30 Memories of The Undertaker
Photo / WWE

Leaving each piece of his character in the ring as he disappeared into the darkness. It was the perfect way to symbolize the end of his story. It was subtle, yet powerful, and damn-near impossible to match. That image of his gear alone in the ring in one word was iconic. After watching his WWE documentary, I get it. The Undertaker felt like he needed to go out on better terms, and that’s understandable. But for me, the Undertaker’s true farewell should have been WrestleMania 33.

15. An Elderly Aunt’s Passion for The Phenom

Ian Abugov: My Great-Aunt Frances was a sweet diminutive woman with sparkling eyes, a warm heart, and a real sense of style. She enjoyed golfing, playing bridge and could barely be seen from behind when she drove around town in her battleship sized Buick.

At a family function many years back, a group of us were discussing wrestling. My aunt, much to our surprise, chimed in. She expressed her fascination for the Undertaker. I put her to the test and asked about this curious revelation. Turns out she knew quite a bit about the Phenom. She got hooked on the WWE very late in life, all because of the Undertaker. I realized at that moment what amazing mass appeal the character had when he could make a fan out of my prim and proper aunt. Who you could imagine sitting comfortably at a country club with a lovely pearl necklace.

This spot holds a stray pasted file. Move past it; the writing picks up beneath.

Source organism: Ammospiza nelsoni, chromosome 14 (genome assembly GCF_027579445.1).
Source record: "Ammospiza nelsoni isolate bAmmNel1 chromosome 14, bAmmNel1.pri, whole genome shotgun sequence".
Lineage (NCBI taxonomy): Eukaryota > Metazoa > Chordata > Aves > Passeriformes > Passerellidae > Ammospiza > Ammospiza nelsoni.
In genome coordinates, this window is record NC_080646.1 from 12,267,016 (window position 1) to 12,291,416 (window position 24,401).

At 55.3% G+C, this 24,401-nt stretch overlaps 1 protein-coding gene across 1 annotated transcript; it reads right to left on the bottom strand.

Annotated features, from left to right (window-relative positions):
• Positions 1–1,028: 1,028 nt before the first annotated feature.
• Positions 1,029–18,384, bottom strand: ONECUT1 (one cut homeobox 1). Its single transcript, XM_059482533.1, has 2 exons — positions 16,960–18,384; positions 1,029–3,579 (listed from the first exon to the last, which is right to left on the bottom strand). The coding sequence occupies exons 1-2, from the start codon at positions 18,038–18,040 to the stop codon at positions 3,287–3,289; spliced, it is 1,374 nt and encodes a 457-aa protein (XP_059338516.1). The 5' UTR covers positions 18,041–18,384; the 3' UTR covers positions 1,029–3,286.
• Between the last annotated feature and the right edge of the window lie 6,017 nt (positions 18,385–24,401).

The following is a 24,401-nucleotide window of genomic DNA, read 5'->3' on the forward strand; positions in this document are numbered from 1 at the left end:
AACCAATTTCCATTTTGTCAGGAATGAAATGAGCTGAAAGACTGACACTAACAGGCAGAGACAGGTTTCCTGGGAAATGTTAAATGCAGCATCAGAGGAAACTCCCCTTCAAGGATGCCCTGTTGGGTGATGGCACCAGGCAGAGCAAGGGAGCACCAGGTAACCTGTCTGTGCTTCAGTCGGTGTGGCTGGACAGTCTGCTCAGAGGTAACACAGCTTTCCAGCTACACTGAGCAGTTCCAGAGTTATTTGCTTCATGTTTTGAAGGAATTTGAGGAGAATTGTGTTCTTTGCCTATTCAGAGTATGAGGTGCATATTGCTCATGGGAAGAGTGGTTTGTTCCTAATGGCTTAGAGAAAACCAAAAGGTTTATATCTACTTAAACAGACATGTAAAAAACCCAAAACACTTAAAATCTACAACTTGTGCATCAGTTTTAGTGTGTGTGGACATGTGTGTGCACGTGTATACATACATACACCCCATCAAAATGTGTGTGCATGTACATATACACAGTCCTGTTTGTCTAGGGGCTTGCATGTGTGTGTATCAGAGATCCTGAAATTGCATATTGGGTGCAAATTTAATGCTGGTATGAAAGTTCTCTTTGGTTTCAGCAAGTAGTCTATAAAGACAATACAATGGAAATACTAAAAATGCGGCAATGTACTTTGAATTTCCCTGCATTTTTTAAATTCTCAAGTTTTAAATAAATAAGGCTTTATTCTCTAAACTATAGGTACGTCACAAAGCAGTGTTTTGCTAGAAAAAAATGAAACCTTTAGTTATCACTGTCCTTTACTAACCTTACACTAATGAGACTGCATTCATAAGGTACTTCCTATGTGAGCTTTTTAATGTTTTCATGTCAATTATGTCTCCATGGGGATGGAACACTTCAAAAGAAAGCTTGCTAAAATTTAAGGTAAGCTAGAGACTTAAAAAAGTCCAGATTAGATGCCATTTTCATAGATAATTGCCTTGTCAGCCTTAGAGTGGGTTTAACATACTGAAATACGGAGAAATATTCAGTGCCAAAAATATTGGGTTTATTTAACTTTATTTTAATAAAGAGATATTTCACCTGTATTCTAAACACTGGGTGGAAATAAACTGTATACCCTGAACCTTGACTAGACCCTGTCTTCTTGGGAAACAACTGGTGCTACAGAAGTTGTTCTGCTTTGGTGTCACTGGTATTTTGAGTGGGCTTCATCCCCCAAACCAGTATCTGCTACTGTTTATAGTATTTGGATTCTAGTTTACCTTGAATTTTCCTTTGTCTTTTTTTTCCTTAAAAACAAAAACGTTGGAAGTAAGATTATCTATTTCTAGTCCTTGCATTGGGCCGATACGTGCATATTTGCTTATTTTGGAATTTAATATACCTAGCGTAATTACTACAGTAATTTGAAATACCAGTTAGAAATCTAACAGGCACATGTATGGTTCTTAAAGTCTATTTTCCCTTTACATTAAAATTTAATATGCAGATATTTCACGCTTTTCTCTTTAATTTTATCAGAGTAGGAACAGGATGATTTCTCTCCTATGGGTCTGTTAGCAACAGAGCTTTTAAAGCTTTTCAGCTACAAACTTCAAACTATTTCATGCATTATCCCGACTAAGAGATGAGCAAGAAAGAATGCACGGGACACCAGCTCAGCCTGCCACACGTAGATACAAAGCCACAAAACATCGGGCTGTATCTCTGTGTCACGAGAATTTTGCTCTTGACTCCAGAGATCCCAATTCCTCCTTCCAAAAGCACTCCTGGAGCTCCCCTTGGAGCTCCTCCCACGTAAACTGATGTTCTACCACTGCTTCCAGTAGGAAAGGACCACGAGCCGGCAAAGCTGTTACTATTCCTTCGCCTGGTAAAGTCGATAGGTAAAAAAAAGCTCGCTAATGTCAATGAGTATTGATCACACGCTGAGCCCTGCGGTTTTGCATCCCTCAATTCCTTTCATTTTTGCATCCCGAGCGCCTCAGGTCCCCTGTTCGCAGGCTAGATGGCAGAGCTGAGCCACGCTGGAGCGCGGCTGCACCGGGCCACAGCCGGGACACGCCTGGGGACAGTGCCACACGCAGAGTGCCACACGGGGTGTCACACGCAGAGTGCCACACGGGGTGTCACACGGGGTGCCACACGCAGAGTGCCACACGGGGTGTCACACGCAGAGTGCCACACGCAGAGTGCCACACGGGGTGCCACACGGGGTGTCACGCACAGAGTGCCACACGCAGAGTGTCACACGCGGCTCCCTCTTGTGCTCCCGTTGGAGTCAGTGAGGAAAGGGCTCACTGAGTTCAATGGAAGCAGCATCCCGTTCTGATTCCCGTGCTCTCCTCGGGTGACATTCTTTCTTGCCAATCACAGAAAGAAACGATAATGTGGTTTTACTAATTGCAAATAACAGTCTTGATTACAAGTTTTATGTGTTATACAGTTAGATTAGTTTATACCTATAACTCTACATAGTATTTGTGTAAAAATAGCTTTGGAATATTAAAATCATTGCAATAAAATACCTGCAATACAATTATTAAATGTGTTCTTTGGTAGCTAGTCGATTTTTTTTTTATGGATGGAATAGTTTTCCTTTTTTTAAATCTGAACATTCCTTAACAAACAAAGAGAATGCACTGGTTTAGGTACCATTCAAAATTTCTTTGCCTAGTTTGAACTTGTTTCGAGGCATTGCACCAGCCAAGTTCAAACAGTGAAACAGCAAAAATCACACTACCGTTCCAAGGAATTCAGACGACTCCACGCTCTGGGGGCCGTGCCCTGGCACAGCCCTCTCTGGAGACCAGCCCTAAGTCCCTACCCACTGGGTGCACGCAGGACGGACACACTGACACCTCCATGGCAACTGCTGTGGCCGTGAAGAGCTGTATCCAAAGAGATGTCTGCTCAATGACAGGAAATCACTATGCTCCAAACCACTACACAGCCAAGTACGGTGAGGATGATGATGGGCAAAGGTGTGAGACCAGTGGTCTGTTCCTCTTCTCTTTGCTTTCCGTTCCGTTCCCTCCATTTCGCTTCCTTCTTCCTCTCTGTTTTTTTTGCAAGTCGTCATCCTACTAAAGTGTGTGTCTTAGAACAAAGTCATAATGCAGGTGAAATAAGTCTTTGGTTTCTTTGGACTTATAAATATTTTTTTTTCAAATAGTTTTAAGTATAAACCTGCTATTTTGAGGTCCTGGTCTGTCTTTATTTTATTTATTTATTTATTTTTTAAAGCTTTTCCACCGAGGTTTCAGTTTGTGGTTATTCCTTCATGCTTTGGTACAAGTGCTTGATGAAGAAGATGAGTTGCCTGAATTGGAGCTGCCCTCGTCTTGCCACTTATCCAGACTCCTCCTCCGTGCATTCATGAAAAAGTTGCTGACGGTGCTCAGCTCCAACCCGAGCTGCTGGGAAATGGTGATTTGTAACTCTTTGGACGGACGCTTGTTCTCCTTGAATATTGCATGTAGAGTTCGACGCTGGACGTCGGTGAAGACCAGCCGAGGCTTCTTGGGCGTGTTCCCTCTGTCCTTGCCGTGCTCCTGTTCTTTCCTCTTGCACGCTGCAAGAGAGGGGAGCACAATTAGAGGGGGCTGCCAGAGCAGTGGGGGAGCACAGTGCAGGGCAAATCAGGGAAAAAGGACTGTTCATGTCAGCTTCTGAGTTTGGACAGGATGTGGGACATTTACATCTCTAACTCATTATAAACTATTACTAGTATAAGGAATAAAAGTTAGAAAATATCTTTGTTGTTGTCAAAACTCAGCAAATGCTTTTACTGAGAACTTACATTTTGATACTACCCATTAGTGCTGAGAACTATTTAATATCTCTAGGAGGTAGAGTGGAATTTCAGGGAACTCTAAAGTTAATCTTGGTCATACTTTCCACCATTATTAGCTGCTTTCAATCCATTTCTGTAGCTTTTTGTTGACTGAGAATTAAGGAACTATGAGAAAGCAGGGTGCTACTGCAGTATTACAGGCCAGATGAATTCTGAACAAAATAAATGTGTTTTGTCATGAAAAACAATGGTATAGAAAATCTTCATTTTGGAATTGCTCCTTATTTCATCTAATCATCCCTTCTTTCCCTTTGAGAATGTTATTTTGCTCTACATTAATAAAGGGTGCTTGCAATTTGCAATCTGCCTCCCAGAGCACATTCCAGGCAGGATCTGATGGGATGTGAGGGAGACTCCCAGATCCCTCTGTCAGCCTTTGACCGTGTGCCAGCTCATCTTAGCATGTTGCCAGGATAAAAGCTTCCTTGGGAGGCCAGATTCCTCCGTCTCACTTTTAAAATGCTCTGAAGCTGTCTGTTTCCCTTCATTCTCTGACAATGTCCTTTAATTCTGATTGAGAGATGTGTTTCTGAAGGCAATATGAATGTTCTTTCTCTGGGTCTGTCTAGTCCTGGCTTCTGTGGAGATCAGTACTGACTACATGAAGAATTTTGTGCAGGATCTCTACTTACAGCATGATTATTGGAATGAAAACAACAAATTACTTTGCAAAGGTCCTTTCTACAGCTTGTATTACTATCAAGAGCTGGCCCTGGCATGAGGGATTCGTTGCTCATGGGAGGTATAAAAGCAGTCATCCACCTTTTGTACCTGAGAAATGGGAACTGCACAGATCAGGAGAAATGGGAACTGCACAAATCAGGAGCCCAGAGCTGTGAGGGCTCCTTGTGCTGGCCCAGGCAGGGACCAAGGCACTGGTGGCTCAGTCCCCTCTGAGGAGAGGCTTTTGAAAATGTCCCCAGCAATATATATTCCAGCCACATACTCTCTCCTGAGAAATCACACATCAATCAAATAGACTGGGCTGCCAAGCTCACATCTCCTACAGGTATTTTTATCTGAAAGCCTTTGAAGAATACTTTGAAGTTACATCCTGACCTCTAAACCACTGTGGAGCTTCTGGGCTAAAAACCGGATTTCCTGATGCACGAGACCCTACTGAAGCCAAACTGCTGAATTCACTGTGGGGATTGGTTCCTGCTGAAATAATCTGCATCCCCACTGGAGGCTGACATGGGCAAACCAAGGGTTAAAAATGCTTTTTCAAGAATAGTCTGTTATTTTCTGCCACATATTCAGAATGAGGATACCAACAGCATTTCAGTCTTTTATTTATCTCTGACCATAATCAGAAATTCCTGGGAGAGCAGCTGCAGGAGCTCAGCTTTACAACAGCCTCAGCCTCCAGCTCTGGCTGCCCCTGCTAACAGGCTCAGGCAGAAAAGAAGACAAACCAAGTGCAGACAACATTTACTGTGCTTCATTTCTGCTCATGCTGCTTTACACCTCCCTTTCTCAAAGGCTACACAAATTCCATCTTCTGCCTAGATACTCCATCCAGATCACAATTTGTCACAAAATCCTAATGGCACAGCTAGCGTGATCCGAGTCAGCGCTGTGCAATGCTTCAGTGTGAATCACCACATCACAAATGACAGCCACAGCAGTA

One last nugget about my aunt. She really disliked Brian Pillman. Her exact quote was –

“I don’t care for him at all; he has such a filthy mouth”.

30 Memories of The Undertaker
14. WrestleMania 36 – Riding Off Triumphantly

Over the past few years, I have found many of Taker’s matches to be cringeworthy. Even before his WM debacle with the Tribal Chief in 2017, it appeared to me that his tank was empty. Watching him perform was like watching an oldtimer’s hockey game. Slow but not steady at all. Basically, botches looking for a place to happen.

That all changed in this very nightmare-like 2020 and his clash with AJ Styles. The promos leading up to this match were tremendous. It was awesome to see Taker cut excellent and dramatically compelling segments. A performer of his reputation could have merely phoned it in with the usual catchphrases and rolling of the eyes. This added a tremendous sense of intrigue to the match. And made it a lot easier to embark in the suspended reality.

The cinematic storytelling was perfectly laid out. At the end of the segment, The Undertaker’s parting words were delivered with amazing dramatic acumen. The result was like a collaborative effort between Eli Roth and Quentin Tarrantino. Riding off on his motorcycle was the perfect close to a highly successful segment.

Photo / WWE

You could not ask for a better way to write the final chapter of a historic career.

13. An Eventful Last Ride